mortality in individuals with epilepsy compared with general population controls (matched for age and sex, and adjusted for income, and marital and immigration statuses). Suicide category includes
undetermined deaths.*Complex partial (ICD-8: 345.31; ICD-9: 345M, 345N; ICD-10: G40.2); other partial (ICD-8: 345.30, 345.38, 345.39; ICD-10: G40.0, G40.1); generalised (ICD-8: 345.00, 345.09, 345.10,
345.11; ICD-9: 345J, 345K; ICD-10: G40.3); other and unspecifi ed (ICD-8: 345.18, 345.19, 345.20, 345.29, 345.32, 345.33, 345.9; ICD-9: 345L, 345P, 345Q, 345W, 345X; ICD-10: G40.4, G40.5, G40.6, G40.7,
G40.8, G40.9, G41). †Focal (ICD-10: G40.0, G40.1, G40.2); generalised (ICD-10: G40.3); encephalopathy and mixed (ICD-10: G40.4); special syndromes (ICD-10: G40.5); other epilepsy (ICD-10: G40.8);
unspecifi ed epilepsy (ICD-10: G40.6, G40.7, G40.9).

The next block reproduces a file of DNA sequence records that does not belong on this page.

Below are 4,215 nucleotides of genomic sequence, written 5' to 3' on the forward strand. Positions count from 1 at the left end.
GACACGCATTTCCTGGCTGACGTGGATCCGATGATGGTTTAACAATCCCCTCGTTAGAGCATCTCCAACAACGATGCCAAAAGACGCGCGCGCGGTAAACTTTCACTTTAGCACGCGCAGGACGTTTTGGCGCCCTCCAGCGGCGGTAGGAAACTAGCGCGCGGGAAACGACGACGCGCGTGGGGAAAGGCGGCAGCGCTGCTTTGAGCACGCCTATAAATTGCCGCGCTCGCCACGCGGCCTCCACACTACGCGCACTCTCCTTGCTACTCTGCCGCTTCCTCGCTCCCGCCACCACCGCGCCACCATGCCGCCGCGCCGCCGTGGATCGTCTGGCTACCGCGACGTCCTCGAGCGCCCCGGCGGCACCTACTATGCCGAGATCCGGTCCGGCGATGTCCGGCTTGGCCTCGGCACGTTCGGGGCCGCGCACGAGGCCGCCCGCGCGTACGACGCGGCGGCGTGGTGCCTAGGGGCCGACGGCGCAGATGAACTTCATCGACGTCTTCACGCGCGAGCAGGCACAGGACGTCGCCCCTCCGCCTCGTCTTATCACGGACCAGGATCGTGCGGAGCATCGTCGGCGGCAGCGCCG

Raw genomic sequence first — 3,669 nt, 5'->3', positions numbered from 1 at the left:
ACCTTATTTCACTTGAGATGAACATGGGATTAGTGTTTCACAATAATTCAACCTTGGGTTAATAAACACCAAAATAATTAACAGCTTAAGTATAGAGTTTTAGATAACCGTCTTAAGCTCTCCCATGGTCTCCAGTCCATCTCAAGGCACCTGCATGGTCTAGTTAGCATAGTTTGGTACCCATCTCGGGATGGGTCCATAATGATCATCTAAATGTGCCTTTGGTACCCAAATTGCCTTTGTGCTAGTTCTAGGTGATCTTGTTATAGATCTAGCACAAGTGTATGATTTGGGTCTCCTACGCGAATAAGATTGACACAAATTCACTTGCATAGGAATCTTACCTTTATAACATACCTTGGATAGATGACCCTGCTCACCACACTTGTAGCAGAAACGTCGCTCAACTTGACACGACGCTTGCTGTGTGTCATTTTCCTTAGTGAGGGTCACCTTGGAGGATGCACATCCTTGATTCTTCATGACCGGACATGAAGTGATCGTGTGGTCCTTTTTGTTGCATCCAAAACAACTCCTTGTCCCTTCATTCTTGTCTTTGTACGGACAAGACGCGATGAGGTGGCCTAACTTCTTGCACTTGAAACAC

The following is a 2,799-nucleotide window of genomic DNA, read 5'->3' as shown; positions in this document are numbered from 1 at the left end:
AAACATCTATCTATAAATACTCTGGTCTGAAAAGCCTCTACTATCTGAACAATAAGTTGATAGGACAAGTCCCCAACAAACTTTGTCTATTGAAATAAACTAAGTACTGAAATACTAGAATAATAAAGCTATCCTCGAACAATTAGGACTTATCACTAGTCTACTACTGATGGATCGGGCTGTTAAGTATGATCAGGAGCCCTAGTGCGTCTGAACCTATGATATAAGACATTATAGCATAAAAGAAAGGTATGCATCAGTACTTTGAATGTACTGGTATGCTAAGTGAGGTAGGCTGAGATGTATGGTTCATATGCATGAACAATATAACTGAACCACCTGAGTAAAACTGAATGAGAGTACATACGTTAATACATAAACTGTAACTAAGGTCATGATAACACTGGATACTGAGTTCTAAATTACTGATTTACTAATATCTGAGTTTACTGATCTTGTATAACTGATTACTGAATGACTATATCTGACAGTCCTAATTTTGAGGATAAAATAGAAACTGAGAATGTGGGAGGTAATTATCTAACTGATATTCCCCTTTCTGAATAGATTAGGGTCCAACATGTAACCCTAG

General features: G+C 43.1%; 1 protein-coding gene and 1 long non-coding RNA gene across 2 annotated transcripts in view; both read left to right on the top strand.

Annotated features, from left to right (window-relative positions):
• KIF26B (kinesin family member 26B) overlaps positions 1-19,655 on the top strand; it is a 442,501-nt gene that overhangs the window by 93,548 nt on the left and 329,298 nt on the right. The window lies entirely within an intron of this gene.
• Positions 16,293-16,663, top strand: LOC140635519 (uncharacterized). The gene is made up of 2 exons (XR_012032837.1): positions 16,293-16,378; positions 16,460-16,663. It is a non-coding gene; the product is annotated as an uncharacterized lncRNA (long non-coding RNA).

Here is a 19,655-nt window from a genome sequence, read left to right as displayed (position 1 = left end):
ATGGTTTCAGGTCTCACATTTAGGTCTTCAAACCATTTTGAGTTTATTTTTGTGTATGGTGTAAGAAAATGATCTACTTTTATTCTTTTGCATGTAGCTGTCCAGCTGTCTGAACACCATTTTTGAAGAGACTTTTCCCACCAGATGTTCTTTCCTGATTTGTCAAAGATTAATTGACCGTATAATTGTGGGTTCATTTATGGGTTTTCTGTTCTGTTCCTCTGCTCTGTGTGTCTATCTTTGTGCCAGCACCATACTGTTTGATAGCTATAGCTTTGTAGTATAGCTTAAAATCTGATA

Table 5: Mortality risks after diagnosis with epilepsy, stratifi ed by diagnostic threshold, sex, severity, patient type, epilepsy subtype, age group, birth order, and time after fi rst diagnosis
www.thelancet.com Published online July 22, 2013 http://dx.doi.org/10.1016/S0140-6736(13)60899-5
75% (731 of 972; aOR 10·6, 95% CI 9·2–12·2) had a
lifetime psychiatric diagnosis (including substance
misuse) and, specifi cally, 549 (56%; 22·4, 18·3–27·3) had
a history of substance misuse, and 227 (23%; aOR 13·0,
95% CI 10·3–16·6) had depression (table 6). We found no
diff erences in odds of mortality between psychiatric
disorders diagnosed before epilepsy and those diagnosed
after (data not shown). In those with psychiatric
comorbidity, we found evidence for an association
between epilepsy and external cause mortality (aOR 2·3,